Reuniting with frequent director Adam McKay, Ferrell stars as Det. Allen Gamble, a nebbish police accountant who is perfectly happy at his desk job. His parter, Terry Hoitz (an angry Mark Wahlberg), would much rather be out on the streets again (he accidently shot Derek Jeter; this drew a round of applause at my screening from Yankee haters) being a supercop like Highsmith or Danson (Samuel L. Jackson and Dwayne Johnson respectively, in likably meatheaded roles). When the two of them stumble upon a financial fraud led by a seedy corporate investor (Steve Coogan), both men finally get a chance to step out from behind the curtain and be the heroes of the city.
The film aspires to be a loving play on the buddy-cop movie, and its a fairly decent genre picture itself. All of the hallmarks of the genre are present, but they're beefed-up just enough to remind us of how ridiculous these movies can be (the opening scene itself looks like something straight out of the Brett Ratner playbook, and another scene has a magnificent Bayian explosion). At the same time, through all of the extravagence, Gamble and Hoitz seem like a pair that would never really work, and yet feels believable by the end of the film. Credit this mostly to McKay, who's previously proven himself to be a very light-and-loose director but creates some really incredible scenes here, particularly a guns-blazing flurry of an action scene and a very inventive and amusing scene in which Gamble and Hoitz go out drinking.
Wahlberg and Ferrell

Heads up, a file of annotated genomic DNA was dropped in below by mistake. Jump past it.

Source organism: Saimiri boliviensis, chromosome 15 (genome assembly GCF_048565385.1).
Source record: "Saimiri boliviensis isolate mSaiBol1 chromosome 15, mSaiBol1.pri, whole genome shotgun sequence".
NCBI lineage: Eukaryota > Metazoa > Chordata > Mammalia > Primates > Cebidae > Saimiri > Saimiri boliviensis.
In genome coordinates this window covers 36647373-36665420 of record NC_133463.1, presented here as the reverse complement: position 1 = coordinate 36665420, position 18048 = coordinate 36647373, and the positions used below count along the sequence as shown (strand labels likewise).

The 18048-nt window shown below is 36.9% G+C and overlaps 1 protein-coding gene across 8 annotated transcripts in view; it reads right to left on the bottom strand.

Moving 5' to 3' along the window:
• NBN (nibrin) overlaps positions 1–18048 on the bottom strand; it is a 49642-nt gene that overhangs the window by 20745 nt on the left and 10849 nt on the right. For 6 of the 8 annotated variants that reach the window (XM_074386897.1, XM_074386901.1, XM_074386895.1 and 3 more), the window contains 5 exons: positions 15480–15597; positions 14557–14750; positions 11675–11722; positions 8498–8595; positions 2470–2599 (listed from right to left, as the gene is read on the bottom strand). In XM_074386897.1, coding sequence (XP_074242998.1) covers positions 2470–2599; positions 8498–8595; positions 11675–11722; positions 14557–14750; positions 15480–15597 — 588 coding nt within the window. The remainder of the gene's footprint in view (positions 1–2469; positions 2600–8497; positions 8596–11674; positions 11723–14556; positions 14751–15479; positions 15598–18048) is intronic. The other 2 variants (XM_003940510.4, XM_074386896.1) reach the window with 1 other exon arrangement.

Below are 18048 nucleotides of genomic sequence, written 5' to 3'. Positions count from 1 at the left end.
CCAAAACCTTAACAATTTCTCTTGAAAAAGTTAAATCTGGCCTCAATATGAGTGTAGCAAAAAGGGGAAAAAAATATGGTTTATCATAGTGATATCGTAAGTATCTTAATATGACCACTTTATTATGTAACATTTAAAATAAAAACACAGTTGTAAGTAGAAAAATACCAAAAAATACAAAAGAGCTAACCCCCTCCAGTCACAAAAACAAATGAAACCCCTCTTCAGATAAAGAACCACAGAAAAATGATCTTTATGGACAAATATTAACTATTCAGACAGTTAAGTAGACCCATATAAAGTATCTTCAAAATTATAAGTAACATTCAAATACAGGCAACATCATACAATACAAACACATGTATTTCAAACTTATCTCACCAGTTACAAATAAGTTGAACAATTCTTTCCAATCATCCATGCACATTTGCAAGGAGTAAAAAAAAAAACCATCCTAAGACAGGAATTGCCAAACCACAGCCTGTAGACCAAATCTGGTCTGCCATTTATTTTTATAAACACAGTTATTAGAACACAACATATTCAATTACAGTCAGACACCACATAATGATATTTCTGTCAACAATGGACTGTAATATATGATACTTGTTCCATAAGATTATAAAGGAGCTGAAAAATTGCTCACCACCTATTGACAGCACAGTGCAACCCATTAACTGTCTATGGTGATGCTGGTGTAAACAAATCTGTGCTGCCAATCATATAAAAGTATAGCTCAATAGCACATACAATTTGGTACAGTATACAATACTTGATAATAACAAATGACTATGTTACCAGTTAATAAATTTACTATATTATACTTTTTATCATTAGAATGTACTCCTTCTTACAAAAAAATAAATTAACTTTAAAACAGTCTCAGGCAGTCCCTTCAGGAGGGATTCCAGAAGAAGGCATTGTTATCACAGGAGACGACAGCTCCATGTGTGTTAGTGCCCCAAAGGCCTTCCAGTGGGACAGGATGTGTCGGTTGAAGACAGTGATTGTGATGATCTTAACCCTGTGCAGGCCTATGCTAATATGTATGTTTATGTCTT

The problem with this film, though is that the humor is oddly neutered. Sure, there are some hilarious bits, such as when Gamble and Hoitz argue over who would win between a lion and a tuna (again, a testament to how Ferrell and McKay bring out the best in each other), but for the most part much of the film's humor is fairly standard been-there, done-that. Ferrell doesn't really entertain much as a boring dweeb, and Wahlberg mostly shouts his way through his performance, obviously a little uncomfortable with the film's improvised nature. Eva Mendes shows up as Gamble's impossibly hot wife (I didn't for a moment believe their pairing), and Michael Keaton makes a return to comedy as a TLC-referencing police captain. And Coogan is horrendously underused, given next to nothing to do.
The Other Guys is a perfectly adequate comedy, good for a few laughs, but when it promised so much more, its a little disappointing. But chances are, if you are absolutely in love with everything Ferrell does, you'll love this one, and if you hate his films, nothing here will change your mind.